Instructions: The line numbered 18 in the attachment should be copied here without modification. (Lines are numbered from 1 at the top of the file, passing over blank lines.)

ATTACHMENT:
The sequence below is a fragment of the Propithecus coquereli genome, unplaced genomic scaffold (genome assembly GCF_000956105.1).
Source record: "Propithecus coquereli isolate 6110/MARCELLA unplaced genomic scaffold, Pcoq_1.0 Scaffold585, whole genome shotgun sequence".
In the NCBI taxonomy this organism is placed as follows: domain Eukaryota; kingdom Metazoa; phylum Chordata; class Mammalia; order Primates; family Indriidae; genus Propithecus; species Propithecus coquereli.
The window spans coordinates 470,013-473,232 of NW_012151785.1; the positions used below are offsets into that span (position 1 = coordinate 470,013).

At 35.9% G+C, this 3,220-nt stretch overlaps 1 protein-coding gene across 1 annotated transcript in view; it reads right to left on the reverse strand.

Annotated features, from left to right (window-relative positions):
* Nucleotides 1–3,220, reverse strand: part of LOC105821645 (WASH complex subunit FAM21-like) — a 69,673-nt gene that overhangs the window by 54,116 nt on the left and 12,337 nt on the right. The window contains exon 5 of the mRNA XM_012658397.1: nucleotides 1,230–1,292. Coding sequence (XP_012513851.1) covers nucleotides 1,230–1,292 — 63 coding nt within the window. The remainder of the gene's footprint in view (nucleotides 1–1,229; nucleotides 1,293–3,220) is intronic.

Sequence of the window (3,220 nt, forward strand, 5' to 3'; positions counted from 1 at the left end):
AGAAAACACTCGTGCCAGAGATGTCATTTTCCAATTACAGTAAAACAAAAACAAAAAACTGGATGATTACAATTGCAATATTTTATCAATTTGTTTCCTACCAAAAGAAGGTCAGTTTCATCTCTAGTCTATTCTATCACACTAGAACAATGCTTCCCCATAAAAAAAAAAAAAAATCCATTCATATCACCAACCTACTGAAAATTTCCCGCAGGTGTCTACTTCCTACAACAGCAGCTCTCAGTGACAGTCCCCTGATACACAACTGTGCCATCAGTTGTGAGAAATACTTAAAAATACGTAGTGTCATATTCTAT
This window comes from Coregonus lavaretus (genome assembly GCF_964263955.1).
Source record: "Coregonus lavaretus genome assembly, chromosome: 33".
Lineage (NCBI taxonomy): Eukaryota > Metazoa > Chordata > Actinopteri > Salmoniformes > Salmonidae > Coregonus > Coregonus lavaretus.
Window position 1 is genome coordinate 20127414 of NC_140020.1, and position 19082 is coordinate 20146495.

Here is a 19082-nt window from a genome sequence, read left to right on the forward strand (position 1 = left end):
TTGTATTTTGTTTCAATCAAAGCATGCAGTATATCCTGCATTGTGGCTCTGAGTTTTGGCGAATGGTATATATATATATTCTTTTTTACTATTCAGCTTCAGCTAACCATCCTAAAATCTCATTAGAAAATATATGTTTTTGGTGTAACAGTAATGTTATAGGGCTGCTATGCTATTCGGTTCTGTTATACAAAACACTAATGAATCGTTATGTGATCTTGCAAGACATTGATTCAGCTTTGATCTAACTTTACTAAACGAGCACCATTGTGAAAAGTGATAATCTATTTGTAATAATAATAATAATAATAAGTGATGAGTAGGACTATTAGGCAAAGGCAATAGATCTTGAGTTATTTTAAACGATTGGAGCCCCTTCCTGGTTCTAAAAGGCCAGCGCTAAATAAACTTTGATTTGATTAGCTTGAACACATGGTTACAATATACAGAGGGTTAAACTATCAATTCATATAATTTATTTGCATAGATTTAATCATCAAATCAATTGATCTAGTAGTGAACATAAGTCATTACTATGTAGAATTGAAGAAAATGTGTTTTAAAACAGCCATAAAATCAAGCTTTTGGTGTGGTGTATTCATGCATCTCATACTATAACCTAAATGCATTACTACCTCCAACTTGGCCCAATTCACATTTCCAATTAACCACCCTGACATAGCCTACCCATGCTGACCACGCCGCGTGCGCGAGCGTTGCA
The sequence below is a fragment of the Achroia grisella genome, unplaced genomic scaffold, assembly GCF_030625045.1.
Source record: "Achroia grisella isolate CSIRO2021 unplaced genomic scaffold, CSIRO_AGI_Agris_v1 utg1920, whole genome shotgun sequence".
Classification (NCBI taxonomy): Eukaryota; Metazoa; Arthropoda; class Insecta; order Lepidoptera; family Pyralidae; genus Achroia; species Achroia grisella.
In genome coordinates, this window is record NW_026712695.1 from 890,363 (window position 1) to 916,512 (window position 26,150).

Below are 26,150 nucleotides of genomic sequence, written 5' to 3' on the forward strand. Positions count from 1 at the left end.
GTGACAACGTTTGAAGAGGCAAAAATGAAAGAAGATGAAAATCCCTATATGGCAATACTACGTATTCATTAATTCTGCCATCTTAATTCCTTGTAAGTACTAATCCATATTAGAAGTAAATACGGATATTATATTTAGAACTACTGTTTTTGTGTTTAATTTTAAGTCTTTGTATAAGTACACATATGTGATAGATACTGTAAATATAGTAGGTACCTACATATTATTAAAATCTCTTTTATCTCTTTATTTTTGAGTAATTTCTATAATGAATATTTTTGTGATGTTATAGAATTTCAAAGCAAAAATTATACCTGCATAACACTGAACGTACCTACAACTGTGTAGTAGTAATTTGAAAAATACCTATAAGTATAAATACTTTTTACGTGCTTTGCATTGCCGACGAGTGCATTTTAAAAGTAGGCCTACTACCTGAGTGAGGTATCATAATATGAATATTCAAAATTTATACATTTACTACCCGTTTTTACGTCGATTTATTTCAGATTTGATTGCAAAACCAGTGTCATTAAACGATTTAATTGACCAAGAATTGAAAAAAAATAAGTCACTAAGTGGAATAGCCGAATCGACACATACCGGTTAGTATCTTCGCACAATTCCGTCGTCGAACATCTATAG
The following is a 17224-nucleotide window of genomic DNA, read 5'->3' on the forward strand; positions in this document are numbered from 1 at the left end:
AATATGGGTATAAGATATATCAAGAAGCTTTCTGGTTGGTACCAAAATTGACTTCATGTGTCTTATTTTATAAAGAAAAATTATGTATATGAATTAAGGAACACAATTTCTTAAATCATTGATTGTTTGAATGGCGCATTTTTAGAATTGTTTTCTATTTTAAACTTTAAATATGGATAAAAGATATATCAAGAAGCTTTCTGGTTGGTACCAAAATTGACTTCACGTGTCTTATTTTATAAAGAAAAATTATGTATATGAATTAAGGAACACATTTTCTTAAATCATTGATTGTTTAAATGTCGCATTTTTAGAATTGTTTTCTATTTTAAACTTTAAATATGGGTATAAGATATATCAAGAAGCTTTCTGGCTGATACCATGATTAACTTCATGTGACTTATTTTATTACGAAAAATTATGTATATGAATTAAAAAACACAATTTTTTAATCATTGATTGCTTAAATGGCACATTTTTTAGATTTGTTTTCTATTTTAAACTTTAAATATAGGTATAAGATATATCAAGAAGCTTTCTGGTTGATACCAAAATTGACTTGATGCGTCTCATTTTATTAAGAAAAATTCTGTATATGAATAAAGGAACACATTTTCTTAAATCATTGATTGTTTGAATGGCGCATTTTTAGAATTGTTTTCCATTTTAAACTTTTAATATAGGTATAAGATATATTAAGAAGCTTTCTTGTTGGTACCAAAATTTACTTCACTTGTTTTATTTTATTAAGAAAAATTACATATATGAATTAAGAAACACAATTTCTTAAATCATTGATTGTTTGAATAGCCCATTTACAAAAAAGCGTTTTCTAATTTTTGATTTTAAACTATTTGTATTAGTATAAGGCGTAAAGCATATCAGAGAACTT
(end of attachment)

Classification (NCBI taxonomy): Eukaryota; Metazoa; Arthropoda; class Insecta; order Lepidoptera; family Pyralidae; genus Achroia; species Achroia grisella.